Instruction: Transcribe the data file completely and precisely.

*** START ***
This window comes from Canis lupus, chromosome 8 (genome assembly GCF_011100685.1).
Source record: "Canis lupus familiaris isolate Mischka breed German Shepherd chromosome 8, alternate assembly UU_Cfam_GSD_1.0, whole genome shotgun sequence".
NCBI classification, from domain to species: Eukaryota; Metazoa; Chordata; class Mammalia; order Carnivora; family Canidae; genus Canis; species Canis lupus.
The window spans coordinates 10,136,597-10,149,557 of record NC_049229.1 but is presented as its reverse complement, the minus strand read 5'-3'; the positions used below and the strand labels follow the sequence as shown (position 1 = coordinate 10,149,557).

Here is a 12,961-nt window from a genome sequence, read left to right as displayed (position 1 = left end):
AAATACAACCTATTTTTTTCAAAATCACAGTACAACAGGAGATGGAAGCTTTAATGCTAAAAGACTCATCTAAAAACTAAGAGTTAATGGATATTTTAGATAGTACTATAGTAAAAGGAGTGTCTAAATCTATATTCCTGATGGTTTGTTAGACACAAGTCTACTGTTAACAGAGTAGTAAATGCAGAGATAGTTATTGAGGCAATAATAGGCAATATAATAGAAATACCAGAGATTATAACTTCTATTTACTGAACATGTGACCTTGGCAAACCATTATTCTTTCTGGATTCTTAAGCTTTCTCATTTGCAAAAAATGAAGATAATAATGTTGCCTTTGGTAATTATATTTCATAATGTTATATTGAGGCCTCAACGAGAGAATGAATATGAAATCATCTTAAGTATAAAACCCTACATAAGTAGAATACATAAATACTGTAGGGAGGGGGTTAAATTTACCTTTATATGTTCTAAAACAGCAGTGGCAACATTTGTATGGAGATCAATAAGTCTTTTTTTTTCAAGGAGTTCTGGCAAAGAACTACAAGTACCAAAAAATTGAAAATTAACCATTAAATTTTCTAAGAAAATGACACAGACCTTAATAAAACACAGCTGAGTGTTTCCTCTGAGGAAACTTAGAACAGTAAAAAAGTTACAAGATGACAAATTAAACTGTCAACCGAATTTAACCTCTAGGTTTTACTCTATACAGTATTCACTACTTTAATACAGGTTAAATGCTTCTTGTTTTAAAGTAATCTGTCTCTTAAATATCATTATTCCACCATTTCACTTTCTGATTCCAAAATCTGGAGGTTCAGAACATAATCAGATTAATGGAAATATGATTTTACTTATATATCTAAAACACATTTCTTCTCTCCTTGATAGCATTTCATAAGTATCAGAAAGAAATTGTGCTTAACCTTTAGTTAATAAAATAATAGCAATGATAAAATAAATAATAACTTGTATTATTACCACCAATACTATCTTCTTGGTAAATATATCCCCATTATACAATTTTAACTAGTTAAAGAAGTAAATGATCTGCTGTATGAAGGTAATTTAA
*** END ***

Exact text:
This window comes from Canis lupus, chromosome 8 (genome assembly GCF_011100685.1).
Source record: "Canis lupus familiaris isolate Mischka breed German Shepherd chromosome 8, alternate assembly UU_Cfam_GSD_1.0, whole genome shotgun sequence".
NCBI classification, from domain to species: Eukaryota; Metazoa; Chordata; class Mammalia; order Carnivora; family Canidae; genus Canis; species Canis lupus.
The window spans coordinates 10,136,597-10,149,557 of record NC_049229.1 but is presented as its reverse complement, the minus strand read 5'-3'; the positions used below and the strand labels follow the sequence as shown (position 1 = coordinate 10,149,557).

Here is a 12,961-nt window from a genome sequence, read left to right as displayed (position 1 = left end):
AAATACAACCTATTTTTTTCAAAATCACAGTACAACAGGAGATGGAAGCTTTAATGCTAAAAGACTCATCTAAAAACTAAGAGTTAATGGATATTTTAGATAGTACTATAGTAAAAGGAGTGTCTAAATCTATATTCCTGATGGTTTGTTAGACACAAGTCTACTGTTAACAGAGTAGTAAATGCAGAGATAGTTATTGAGGCAATAATAGGCAATATAATAGAAATACCAGAGATTATAACTTCTATTTACTGAACATGTGACCTTGGCAAACCATTATTCTTTCTGGATTCTTAAGCTTTCTCATTTGCAAAAAATGAAGATAATAATGTTGCCTTTGGTAATTATATTTCATAATGTTATATTGAGGCCTCAACGAGAGAATGAATATGAAATCATCTTAAGTATAAAACCCTACATAAGTAGAATACATAAATACTGTAGGGAGGGGGTTAAATTTACCTTTATATGTTCTAAAACAGCAGTGGCAACATTTGTATGGAGATCAATAAGTCTTTTTTTTTCAAGGAGTTCTGGCAAAGAACTACAAGTACCAAAAAATTGAAAATTAACCATTAAATTTTCTAAGAAAATGACACAGACCTTAATAAAACACAGCTGAGTGTTTCCTCTGAGGAAACTTAGAACAGTAAAAAAGTTACAAGATGACAAATTAAACTGTCAACCGAATTTAACCTCTAGGTTTTACTCTATACAGTATTCACTACTTTAATACAGGTTAAATGCTTCTTGTTTTAAAGTAATCTGTCTCTTAAATATCATTATTCCACCATTTCACTTTCTGATTCCAAAATCTGGAGGTTCAGAACATAATCAGATTAATGGAAATATGATTTTACTTATATATCTAAAACACATTTCTTCTCTCCTTGATAGCATTTCATAAGTATCAGAAAGAAATTGTGCTTAACCTTTAGTTAATAAAATAATAGCAATGATAAAATAAATAATAACTTGTATTATTACCACCAATACTATCTTCTTGGTAAATATATCCCCATTATACAATTTTAACTAGTTAAAGAAGTAAATGATCTGCTGTATGAAGGTAATTTAA